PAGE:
From a painting by Eugene Verboekhoven (Belgian, 1798-1881)


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(Sequenced by Barry Taylor, Victoria, British Columbia, Canada.)

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Above, left the curator's saddle-patterned Border Collie, Jack, and right, the curator's sable Border Collie, Chance.

Saddle-patterned dogs are usually considered tricolored dogs if they are Border Collies, or sometimes "saddle sables". However, the term "saddle sable" is rejected by some color-knowledgable people. In December of 2012, I was able to see a saddle coat up close for the first time when I adopted Jack, above. I now believe that this coat is indeed a sable. In "traditional" sables, like Chance, above, the coat is tan except for black in specific places, usually on the face and ears, like a shower across the shoulders and sometimes onto the back, and at the base of the tail. The black hairs have tan at their base.

JacksSaddle2.jpgIn a saddle-patterned dog, the black covers the back like a saddle. It sometimes, like in Jack, goes up onto the shoulders and even the neck, and down the dorsal of the tail. The black hairs, however, have a tan base, which means they are sable. Sometimes the banding is not noticable, but Linda Rorem mentions that under the microscope this banding becomes evident. In some saddle-patterned dogs, like Jack, the banding is evident without a microscope. Left is a closeup photo of Jack's coat.

If I had to guess at what causes this phenomenon, I would say that the saddle was simply an extention of the traditional black markings in an ordinary sable. However it is unlikely to be that simple given that these dogs, as we will see below, are born dark, or ony have tan points when they are born, and the black receeds with age, so that by the time they are grown, the black is only a saddle. Something else is controlling this process, and it will only be revealed when this pattern is mapped genetically.

In other collie breeds, the English Shepherd for example, saddle-patterned dogs may be called "sable-faced tris" or "saddle-backed sables" and the terms may be used interchangably. Jan Hilborn, who runs the National English Shepherd Rescue (NESR) says,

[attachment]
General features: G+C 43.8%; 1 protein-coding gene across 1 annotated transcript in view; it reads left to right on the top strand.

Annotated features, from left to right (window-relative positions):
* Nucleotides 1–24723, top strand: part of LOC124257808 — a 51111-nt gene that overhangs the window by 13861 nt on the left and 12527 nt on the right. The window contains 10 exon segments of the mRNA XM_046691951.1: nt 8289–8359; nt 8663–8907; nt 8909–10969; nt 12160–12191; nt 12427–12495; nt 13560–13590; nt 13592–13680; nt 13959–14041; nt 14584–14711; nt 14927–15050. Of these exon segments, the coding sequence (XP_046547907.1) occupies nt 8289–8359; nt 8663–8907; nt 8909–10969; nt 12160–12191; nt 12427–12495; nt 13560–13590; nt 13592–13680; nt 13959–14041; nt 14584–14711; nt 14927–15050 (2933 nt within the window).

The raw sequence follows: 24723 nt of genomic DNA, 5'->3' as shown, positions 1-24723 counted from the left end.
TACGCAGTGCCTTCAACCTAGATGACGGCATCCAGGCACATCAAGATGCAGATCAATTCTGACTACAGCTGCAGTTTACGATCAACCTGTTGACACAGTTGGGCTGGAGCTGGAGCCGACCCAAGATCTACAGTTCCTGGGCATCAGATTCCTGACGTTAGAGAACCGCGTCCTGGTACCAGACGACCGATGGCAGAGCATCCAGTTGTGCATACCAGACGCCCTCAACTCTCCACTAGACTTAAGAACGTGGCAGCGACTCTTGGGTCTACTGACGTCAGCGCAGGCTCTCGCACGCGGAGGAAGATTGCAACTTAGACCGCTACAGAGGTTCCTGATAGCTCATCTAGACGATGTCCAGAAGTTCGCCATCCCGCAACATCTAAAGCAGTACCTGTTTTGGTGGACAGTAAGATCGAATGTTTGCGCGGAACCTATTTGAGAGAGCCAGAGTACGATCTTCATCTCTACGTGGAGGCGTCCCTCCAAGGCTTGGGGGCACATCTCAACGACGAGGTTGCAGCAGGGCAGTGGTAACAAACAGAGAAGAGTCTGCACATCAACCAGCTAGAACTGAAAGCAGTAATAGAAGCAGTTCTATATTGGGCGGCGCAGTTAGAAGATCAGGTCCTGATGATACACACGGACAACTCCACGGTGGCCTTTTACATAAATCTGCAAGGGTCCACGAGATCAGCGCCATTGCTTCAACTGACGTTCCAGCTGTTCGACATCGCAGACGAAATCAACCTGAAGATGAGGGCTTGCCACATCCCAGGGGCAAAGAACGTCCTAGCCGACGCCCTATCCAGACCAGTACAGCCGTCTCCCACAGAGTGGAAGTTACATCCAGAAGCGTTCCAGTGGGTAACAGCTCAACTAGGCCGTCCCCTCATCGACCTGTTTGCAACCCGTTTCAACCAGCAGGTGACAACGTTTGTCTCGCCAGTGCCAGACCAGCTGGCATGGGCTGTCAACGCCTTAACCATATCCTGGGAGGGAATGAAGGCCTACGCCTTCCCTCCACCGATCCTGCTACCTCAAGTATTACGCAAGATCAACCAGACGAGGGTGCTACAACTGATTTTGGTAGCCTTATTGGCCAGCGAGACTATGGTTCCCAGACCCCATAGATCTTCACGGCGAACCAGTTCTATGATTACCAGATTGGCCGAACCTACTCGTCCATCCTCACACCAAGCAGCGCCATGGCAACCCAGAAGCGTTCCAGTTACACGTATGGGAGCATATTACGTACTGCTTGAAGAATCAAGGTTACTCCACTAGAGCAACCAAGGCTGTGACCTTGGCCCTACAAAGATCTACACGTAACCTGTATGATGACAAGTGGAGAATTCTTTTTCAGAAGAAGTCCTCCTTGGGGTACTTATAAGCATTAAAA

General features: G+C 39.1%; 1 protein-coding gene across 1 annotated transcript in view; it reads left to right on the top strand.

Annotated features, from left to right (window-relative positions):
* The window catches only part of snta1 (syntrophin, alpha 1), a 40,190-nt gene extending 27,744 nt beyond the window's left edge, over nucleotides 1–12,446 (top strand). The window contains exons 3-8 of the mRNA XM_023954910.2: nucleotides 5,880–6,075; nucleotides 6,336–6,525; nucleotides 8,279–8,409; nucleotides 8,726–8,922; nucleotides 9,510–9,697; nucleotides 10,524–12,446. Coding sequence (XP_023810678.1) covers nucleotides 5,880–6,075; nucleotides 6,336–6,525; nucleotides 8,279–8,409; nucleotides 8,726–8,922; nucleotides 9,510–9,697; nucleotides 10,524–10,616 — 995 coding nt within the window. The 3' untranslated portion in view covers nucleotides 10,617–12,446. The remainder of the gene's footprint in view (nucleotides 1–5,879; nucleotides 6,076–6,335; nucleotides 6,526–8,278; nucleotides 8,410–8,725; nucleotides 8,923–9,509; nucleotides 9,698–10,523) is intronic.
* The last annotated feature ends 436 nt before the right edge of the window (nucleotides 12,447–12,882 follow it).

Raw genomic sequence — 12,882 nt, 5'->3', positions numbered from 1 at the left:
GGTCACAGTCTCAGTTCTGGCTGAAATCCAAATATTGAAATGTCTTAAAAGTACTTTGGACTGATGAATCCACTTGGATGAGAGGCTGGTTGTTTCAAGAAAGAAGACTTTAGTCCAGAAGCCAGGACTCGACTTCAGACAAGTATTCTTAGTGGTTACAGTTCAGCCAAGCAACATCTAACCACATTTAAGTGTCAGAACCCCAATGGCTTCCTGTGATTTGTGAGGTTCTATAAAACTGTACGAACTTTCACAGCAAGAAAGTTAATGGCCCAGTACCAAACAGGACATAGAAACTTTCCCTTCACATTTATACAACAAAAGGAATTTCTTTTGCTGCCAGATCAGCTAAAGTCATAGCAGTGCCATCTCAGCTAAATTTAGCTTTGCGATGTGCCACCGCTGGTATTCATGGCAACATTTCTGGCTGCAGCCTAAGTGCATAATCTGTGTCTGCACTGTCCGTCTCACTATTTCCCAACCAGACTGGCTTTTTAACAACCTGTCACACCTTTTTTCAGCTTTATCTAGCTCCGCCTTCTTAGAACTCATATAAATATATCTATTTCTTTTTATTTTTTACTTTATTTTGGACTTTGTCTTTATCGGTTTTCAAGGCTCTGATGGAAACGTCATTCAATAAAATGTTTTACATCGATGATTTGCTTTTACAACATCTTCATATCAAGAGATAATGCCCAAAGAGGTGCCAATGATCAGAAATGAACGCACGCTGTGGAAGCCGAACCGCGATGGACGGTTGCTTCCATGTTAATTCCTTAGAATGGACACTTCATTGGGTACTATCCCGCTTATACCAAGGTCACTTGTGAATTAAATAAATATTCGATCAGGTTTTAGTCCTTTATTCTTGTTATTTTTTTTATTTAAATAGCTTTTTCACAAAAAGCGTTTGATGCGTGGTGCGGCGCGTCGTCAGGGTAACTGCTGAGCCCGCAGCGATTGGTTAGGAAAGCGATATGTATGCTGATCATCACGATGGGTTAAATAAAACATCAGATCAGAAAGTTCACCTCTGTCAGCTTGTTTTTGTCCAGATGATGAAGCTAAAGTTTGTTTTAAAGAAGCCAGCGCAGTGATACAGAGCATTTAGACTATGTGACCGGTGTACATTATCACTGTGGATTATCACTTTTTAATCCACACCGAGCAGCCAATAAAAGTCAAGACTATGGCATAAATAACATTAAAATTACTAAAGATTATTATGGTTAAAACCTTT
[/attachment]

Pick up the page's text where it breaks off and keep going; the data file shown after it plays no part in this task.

I've also heard the term 'tri-factored sables' tossed out by Collie and Sheltie people. I have one of this 'mis-named'-colored dogs, he is registered as a tri, but I've always thought of him as a sable since every black hair on his body is really a [tan] hair tipped in black (sometimes the [tan] is only a very tiny percentage of the total hair though)." The fact that different terms are used in different breeds for this same color pattern leads to a lot of confusion, but, suffice it to say that, again in Jan's words, "true saddle patterned dogs are neither tris nor sables but are something else all their own--saddle patterned dogs. [And] yes, they have three colors so they are [also] 'tris' and yes, they have tan roots so you could argue they are heavily shaded sable...but...they are neither--they are saddle patterned dogs. ...Quinn [my saddle-patterned tri]'s tan is much more brilliant and reddish than most sables and as pups, he and all his littermates looked like tris, some with hardly any noticable tan at all making them essentially look black and white. Then, as they matured, the black faded back and the tan was revealed...